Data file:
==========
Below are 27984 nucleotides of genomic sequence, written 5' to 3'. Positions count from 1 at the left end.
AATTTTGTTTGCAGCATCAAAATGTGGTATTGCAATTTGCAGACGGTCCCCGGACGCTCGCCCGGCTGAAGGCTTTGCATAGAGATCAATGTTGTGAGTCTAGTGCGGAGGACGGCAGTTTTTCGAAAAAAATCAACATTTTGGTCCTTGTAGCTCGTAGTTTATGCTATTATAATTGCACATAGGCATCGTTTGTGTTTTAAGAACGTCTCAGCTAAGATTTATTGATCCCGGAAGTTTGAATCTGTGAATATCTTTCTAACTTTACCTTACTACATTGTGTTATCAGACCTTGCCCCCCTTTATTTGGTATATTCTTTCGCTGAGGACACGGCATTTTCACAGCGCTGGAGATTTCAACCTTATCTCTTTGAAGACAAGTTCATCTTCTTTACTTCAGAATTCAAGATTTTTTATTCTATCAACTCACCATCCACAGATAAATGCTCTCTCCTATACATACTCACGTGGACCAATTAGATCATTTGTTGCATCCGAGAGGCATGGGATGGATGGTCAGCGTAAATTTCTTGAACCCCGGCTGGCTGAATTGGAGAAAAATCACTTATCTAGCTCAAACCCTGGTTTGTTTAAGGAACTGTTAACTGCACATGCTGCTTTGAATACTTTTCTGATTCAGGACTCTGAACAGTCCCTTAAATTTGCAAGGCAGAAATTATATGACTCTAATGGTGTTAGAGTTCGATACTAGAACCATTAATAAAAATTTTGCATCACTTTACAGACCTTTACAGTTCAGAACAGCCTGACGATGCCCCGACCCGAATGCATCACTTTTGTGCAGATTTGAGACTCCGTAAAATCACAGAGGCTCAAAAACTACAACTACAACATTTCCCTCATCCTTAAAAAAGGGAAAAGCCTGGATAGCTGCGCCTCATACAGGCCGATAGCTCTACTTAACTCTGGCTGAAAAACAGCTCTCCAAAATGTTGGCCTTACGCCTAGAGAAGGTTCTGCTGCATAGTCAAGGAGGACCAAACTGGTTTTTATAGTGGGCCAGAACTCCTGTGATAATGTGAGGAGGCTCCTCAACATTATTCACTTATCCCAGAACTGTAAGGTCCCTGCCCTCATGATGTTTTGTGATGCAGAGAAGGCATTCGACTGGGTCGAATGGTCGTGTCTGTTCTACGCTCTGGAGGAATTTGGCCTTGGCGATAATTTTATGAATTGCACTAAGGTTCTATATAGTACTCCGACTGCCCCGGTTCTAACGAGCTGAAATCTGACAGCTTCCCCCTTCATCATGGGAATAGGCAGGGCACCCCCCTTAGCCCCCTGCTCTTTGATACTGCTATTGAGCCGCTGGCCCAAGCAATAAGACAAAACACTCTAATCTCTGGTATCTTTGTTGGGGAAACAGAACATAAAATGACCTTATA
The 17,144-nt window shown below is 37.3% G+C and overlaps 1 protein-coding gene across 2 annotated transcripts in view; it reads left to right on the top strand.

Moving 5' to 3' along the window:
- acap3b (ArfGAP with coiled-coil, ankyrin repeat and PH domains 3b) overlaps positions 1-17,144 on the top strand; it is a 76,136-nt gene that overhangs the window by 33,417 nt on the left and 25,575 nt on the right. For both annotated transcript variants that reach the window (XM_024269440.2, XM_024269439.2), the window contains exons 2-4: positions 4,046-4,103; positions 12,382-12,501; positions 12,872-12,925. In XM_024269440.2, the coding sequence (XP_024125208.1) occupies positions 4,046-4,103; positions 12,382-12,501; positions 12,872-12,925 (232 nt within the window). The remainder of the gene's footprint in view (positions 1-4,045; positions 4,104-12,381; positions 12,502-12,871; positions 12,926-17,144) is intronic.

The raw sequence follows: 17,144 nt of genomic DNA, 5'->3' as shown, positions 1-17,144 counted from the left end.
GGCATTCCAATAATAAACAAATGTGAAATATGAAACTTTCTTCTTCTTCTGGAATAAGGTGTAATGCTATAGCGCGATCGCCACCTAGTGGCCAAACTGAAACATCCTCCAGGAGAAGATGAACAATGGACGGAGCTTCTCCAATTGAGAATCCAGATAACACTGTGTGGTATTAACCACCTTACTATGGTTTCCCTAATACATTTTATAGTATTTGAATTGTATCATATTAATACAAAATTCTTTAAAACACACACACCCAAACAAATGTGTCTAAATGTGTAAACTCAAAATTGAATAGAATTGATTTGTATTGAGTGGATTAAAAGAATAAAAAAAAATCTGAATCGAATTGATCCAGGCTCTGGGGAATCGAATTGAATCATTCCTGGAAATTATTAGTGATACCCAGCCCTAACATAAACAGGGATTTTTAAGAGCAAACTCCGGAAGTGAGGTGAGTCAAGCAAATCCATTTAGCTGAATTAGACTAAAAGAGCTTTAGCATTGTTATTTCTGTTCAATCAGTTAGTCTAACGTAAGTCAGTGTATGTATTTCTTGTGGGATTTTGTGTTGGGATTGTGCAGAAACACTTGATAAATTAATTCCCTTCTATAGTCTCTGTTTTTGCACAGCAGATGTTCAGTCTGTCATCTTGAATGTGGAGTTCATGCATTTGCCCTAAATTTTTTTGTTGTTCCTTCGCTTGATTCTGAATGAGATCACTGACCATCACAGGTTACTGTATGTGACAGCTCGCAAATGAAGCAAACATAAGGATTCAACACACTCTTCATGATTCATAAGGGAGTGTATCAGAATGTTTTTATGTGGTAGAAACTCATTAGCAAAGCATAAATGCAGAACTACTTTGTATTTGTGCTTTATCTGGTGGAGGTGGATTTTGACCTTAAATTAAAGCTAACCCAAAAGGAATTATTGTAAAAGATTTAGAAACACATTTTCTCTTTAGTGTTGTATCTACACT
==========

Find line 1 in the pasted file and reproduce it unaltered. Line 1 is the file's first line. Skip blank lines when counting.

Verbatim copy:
Below are 27984 nucleotides of genomic sequence, written 5' to 3'. Positions count from 1 at the left end.